Ford’s Electric Truck Is Not Meeting Range Expectations When Loaded

Ford’s Electric Truck Is Not Meeting Range Expectations When Loaded

( – The F-150 Lightning, Ford’s electric version of the pick-up truck, is not meeting the range expectations when loaded. Original estimations claimed the truck to have a range of 300 miles per charge. The American Automobile Association (AAA) recently tested the vehicle, and the results were not great for workers who need to use the truck for hauling.

According to the AAA test, the F-150 Lightning only ran 278 miles per charge when empty. Ford insists the towing function of the truck is akin to the gasoline-powered model. Still, when AAA loaded the EV with sandbags weighing 1400 pounds, the charge only lasted for 210 miles — meaning the electric truck loses 25% of its range when just short of being fully loaded. AAA also cautions buyers who must permanently load their trucks with items such as built-in toolboxes or racks to carry equipment. These items will decrease the truck’s range before any other extra weight is added. These facts need to be considered.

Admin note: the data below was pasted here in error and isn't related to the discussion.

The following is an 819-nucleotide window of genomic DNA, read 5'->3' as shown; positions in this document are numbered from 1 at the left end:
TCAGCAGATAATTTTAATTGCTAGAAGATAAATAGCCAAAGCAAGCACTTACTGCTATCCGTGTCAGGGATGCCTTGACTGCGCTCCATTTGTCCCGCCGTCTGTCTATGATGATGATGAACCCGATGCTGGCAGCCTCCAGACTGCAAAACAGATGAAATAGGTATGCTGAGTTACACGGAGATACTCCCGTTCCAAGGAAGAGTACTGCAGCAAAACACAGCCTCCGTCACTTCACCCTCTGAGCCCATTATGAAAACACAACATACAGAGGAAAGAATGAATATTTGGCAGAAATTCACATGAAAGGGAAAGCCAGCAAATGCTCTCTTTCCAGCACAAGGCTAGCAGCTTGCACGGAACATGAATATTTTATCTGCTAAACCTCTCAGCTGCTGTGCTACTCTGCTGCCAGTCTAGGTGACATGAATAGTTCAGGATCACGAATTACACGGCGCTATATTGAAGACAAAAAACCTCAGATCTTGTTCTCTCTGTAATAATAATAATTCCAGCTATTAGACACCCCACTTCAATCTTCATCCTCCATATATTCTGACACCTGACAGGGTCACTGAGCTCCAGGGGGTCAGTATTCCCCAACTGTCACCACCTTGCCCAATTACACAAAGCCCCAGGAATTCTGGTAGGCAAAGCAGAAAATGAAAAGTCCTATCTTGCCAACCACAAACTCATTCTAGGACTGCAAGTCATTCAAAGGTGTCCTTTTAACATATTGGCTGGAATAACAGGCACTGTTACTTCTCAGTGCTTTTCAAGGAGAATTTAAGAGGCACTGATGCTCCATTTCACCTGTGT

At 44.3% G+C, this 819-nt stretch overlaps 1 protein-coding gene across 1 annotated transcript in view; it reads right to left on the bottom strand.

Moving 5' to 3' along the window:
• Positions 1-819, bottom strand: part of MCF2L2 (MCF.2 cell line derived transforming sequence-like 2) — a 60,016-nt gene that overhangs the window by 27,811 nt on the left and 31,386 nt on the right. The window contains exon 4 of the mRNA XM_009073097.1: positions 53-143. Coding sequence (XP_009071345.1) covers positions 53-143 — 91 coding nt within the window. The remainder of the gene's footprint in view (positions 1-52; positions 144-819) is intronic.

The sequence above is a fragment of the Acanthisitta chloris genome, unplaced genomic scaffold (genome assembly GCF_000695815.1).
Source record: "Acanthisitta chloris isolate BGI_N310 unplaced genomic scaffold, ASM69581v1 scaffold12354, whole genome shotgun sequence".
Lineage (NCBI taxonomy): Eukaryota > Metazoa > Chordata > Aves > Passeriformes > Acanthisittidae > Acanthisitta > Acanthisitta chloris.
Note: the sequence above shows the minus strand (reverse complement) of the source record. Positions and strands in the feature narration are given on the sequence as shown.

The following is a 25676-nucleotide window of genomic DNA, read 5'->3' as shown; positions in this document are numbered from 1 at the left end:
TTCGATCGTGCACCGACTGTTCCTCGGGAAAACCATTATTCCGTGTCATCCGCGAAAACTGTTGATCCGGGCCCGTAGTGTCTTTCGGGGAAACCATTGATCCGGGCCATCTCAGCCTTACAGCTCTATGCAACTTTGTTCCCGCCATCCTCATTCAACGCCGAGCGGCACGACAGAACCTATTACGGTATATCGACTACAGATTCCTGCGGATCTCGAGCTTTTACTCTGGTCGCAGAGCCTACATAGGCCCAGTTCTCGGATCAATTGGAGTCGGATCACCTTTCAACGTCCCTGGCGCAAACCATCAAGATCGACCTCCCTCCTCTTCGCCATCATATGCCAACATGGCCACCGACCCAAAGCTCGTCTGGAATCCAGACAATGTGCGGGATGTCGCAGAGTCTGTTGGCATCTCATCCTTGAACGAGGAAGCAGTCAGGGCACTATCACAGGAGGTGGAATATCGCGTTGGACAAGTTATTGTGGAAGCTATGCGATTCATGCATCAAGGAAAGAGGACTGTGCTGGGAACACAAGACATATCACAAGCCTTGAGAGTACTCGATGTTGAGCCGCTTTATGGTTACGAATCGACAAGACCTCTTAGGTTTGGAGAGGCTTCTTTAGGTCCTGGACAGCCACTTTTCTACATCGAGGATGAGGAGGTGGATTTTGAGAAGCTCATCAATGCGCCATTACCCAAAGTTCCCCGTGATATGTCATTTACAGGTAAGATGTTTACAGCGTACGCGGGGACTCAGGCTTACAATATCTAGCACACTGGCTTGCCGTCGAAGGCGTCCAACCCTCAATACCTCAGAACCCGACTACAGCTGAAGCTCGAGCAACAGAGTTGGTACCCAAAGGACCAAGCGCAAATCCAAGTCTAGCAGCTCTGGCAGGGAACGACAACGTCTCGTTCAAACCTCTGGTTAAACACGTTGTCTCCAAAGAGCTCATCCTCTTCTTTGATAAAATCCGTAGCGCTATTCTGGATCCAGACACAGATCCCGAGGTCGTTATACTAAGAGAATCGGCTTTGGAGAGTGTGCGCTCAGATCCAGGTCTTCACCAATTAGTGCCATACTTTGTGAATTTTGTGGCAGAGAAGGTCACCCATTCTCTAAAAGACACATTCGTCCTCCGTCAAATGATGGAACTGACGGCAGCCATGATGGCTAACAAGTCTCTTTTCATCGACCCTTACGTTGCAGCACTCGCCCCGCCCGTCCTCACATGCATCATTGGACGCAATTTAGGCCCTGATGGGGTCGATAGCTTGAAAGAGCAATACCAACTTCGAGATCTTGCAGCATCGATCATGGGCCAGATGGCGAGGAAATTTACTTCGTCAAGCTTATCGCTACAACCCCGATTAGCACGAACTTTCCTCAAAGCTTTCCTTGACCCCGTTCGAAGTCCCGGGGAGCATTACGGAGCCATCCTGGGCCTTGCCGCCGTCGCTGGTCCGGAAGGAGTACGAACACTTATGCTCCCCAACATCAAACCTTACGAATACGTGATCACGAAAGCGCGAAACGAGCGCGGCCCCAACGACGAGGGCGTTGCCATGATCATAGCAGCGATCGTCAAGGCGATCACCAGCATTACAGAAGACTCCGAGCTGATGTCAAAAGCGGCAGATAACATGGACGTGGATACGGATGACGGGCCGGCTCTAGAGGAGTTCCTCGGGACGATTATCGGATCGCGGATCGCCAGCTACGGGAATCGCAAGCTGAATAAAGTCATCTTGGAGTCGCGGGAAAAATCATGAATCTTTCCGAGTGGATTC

The EPA suggests that any vehicle will lose range or mileage when loaded. The estimation provided for gasoline-powered vehicles is a 1% loss for every 100 pounds. Using the numbers from AAA’s experiment, this means that EVs are losing more range than standard vehicles.

Customers were already losing faith in the F-150 Lightning before AAA reported the range test results. Several reservations were canceled due to price hikes. Ford originally priced the EV at just under $40,000, but the price is now closer to $63,000. Consumers call this a “massive” price increase and are backing out of their orders. Ford explains the price increase is due to higher supply costs.

Drivers of standard F-150 trucks understand that hauling a heavier load will reduce gas mileage. Those interested in the electric version of the truck will need to be aware of its limits and weigh their options before making a final decision.

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